I am the Enemy

It’s pretty hard for your pet to come and see me. Don’t get me wrong—he’s friendly, I’m friendly. This isn’t a defect in his character. It’s just that we want different things. I want to know how the inside of his mouth looks, and he wants to be in his own home. I want to bend his elbows back and forth, and he wants to be in his own home. And so forth. I do sometimes ask a lot… but all of that is for the single-minded purpose of helping him live a better, more comfortable life. (Yes, even when I take his temperature!) He doesn’t understand these things, but of course you do. You are a human, like me.

Try to see the visit through his eyes, though. Your pet is probably a very well-adjusted, gentlemanly individual, but today he is being handled, in a rather presumptuous way, by me. I might be friendly and kind, but I am not you. I violate his personal space, and I prod. You will help his checkup go smoothly if you make sure to send him the right signals.

He really needs to keep an eye on me, so please don’t grab your pet’s body tightly and block his vision. That is only going to make him claustrophobic and panicky. After all, I do lots of unpredictable things while he is looking straight at me. Who knows where I’ll take it if he’s immobilized and forced to turn his back? Remember, too, that you only get grabby when you are scared. Don’t send that message.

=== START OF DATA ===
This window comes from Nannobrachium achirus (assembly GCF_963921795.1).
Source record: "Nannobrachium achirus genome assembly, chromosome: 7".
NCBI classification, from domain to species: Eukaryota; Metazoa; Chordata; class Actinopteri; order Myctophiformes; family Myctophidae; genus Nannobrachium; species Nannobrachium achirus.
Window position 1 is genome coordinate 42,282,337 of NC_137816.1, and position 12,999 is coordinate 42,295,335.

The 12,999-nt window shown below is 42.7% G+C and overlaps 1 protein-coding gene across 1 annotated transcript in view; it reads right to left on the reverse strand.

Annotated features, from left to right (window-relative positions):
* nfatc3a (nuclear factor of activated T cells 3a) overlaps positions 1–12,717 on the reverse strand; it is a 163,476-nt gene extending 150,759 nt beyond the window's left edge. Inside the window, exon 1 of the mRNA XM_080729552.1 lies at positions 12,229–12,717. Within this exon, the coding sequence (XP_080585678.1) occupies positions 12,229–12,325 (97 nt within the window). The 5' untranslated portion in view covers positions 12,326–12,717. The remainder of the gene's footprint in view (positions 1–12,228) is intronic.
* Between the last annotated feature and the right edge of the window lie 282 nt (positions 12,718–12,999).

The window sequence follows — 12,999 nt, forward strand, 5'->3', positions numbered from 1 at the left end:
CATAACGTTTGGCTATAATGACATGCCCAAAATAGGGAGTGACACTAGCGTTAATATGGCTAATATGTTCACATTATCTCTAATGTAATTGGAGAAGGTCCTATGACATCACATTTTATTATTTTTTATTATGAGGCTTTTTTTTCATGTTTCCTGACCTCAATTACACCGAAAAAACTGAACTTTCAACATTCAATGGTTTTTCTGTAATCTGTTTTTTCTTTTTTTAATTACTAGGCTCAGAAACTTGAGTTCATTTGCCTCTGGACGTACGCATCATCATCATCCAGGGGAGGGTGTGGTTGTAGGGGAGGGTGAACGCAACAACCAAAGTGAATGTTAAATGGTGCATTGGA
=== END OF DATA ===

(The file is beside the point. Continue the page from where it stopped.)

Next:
Please don’t expect him to suddenly comprehend the entire English language because he’s stepped onto my property. When you command him to “Get on the scale!” or “Go over there!”, he doesn’t want to disappoint. This is a brand-new trick, so it’s stressful to hear that you expect him to perform it unassisted. It’s difficult enough to perform the exercises he does know, such as “lie down (as this unfamiliar person stares at you while brandishing some sort of instrument)”.

Listen to the actual sounds you’re making, because he is hanging on your every whisper. A wheedling, high-pitched stream of baby talk just confirms his suspicion that something really bad is going to happen. Completely safe situations are accompanied by the soundtrack of human voices droning on about boring human topics. To create a safe environment, chat comfortably with the staff and don’t stare at the patient. Remember, you only stare when you are worried. Don’t send that message.

Finally, please don’t scold or yell in my building, as it is unkind and counterproductive. You are not teaching him something useful, only that the clinic is a scary and stressful place. I’m scary and stressful enough on my own, thank you.

I get it. I am the enemy. I’m okay with that because it is in my patient’s best interest. Help your pet interact with me in a way that makes him feel comfortable, and everybody wins.

Dr. M.S. Regan